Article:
Project Genesis: Mideast peacebuilding from bottom up

Women study information technology in Amman, part of a program that fosters equality. (Photo courtesy of ICAN)
Women study information technology in Amman, part of a program that fosters equality. (Photo courtesy of ICAN)

Women study information technology in Amman, part of a program that fosters equality. (Photo courtesy of ICAN)

Note: A clarification appears at end.

The idea was solid, and so was the training of its leaders and implementation of its programs.

After initiating Project Genesis in 1975, McGill University social work professor Jim Torczyner in 1997 succeeded in transplanting that successful formula to the Middle East.

The idea was to use the Genesis model for bottom-up peacebuilding by showing the disadvantaged in Israel, Jordan and the Palestinian territories how to organize themselves to secure their social and economic rights. The training was carried out at McGill’s School of Social Work, with a Montreal storefront serving the disadvantaged in Côte des Neiges as a model.

Its Montreal offices on Victoria, corner Côte Ste. Catherine, remains a hub for advice and counsel on housing, legal and welfare issues but funding cuts and a changed political climate in Canada and Israel are challenging its work in the Middle East.

Until 2012, residents of Beersheba, Jerusalem, Lod, Nablus and Amman could access storefront locations at 11 centres to consult social workers and volunteers on similar issues affecting their rights, including those unique to the area.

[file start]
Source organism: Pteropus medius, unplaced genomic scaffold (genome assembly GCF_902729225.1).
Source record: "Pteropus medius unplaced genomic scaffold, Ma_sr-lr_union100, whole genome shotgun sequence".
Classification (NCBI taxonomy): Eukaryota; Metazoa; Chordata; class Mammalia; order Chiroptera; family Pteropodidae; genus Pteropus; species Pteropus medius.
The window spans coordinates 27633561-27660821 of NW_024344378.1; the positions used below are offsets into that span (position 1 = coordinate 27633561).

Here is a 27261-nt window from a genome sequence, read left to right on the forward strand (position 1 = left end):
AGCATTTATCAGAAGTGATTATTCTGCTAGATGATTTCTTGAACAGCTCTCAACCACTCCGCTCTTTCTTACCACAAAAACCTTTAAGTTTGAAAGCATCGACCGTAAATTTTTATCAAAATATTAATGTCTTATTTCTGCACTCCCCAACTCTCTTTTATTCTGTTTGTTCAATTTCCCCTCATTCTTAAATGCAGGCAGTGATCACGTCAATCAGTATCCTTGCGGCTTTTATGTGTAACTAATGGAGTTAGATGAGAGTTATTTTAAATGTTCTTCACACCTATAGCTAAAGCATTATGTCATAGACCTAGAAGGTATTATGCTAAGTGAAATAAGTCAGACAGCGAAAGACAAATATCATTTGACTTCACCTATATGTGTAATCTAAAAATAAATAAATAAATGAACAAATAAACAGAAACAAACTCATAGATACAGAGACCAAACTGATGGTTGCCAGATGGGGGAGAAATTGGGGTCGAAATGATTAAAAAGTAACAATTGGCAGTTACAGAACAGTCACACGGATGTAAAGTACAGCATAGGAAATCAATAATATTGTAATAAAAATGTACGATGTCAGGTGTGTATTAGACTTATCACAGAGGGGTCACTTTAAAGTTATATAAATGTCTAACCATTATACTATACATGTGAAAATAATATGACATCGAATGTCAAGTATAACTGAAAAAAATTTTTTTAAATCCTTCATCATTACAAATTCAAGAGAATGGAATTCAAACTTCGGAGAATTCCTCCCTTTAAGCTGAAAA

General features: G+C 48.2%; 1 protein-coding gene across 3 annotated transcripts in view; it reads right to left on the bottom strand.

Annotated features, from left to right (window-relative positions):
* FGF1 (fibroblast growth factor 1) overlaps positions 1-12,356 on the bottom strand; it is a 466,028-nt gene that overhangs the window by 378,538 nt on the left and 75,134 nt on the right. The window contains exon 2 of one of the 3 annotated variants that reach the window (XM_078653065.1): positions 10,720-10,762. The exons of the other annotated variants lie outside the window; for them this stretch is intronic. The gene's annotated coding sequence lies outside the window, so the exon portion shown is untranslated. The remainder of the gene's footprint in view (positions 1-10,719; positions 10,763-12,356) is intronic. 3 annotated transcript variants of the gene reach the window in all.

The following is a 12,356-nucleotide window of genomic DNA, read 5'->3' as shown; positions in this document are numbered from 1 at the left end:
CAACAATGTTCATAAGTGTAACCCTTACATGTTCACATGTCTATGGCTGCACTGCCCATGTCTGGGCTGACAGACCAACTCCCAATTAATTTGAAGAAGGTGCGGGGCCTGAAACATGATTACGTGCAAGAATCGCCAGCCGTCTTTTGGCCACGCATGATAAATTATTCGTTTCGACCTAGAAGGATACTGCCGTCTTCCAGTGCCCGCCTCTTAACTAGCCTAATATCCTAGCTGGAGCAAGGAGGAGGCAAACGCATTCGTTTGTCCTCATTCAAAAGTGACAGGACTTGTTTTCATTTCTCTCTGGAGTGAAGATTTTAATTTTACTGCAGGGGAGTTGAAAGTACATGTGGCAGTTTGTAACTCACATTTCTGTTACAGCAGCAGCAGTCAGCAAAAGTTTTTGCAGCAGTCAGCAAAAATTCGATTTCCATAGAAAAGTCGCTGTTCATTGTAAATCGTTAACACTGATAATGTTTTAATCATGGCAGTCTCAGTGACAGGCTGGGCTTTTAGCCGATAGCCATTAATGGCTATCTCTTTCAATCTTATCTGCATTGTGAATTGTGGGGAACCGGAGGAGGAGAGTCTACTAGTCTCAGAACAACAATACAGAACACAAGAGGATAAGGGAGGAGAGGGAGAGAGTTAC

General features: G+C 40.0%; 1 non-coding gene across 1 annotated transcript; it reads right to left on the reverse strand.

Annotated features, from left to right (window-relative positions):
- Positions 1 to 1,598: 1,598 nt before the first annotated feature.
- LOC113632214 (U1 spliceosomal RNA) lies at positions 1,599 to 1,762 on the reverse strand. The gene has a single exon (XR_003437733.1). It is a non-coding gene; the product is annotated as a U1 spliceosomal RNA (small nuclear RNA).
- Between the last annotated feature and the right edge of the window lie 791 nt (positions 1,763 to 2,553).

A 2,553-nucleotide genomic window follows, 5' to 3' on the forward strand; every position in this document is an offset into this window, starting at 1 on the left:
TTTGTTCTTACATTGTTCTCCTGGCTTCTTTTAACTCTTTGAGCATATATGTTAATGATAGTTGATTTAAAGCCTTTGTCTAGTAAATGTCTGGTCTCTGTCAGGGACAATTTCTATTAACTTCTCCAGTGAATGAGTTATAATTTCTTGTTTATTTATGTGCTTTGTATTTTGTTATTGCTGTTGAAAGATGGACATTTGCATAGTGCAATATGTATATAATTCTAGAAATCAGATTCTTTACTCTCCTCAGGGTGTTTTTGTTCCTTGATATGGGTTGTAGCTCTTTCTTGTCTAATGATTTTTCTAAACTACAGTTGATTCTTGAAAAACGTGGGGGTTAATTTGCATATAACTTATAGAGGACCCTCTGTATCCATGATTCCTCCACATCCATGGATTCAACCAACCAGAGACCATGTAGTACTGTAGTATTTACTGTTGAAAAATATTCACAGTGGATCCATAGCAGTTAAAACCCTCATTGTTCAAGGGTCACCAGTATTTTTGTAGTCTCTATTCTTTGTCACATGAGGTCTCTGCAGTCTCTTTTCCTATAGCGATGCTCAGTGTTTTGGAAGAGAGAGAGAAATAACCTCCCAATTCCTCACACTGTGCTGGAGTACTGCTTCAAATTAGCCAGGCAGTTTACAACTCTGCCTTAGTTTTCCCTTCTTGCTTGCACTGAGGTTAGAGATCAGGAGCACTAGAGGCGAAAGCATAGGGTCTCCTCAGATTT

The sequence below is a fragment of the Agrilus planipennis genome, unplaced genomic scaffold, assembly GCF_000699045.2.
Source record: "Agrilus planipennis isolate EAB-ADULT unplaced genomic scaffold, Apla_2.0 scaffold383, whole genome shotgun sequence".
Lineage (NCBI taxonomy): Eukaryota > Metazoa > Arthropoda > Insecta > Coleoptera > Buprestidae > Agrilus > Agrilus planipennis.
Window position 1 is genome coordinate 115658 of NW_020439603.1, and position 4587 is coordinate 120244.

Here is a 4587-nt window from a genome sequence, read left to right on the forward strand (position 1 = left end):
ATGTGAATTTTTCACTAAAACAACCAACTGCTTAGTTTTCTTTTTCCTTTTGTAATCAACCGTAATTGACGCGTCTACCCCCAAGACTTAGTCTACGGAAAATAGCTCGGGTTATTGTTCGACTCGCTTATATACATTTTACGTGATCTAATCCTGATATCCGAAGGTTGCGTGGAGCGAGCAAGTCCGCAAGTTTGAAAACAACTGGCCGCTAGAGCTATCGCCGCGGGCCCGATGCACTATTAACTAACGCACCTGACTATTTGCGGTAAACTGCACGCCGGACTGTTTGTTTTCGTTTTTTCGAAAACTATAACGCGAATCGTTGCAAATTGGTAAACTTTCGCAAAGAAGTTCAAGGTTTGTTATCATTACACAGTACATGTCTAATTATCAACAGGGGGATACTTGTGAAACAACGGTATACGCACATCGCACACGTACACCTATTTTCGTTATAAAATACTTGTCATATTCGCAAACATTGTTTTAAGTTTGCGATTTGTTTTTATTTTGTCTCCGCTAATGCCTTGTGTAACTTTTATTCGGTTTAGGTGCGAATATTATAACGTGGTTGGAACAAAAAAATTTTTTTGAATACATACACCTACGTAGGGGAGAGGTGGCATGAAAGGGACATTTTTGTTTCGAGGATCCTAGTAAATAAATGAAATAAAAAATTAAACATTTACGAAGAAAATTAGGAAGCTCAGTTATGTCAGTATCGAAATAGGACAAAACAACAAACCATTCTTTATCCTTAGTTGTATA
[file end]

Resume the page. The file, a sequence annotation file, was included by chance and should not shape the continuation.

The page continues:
An estimated 120,000 people did so, with guidance from among the 50 graduate students in its fellowship program trained under Torczyner’s tutorship. One year was spent at McGill, the second in the field in the Middle East, where they became leaders in showing residents how to access rights.

Along came the Stephen Harper government, with its agendas to slash government programs and its decision to first reduce funding and, as of 2012, eliminate the Canadian International Development Agency, the main financial backer of the McGill Middle East program. The reduction in 2007-08 from $1.4 million to $1 million curtailed the fellowship program.

“It’s a far cry from the expansion trail that we were on, and it’s difficult, it’s not what I’m used to,” Torczyner said last month at the social work faculty on University. In addition, the progressive agenda of its missions in Israel, which do not fit the right-wing policies of the Netanyahu governments, led to a drying up of funding and support from Israeli and foreign sources.

The larcenous activity of Bernie Madoff, serving 150 years in prison for his Ponzi schemes, inflicted huge losses on a variety of charitable organizations, including some that supported the Middle East initiative.

“A lot of the funders of community activity had parked their money with Madoff,” Torczyner said.

For organizational reasons, its activities in Israel imploded and the Beersheba and Lod offices had to close. Rather than sit back, Torczyner decided to rebuild. He launched a campaign and raised more than $600,000 of a total of $800,000 needed to restart the fellowship program and eight candidates are to arrive in Montreal in July.

The money came from the charitable foundations of the Paul Desmarais family, McGill chancellor Arnold Steinberg, real-estate developer Billy Mauer and his Egyptian-born wife, Lillian Schouela, and San Francisco attorney Sanford Gallanter and his wife, Linda. McGill is considering assuming financial responsibility for the program by transforming it into an institute, Torczyner said.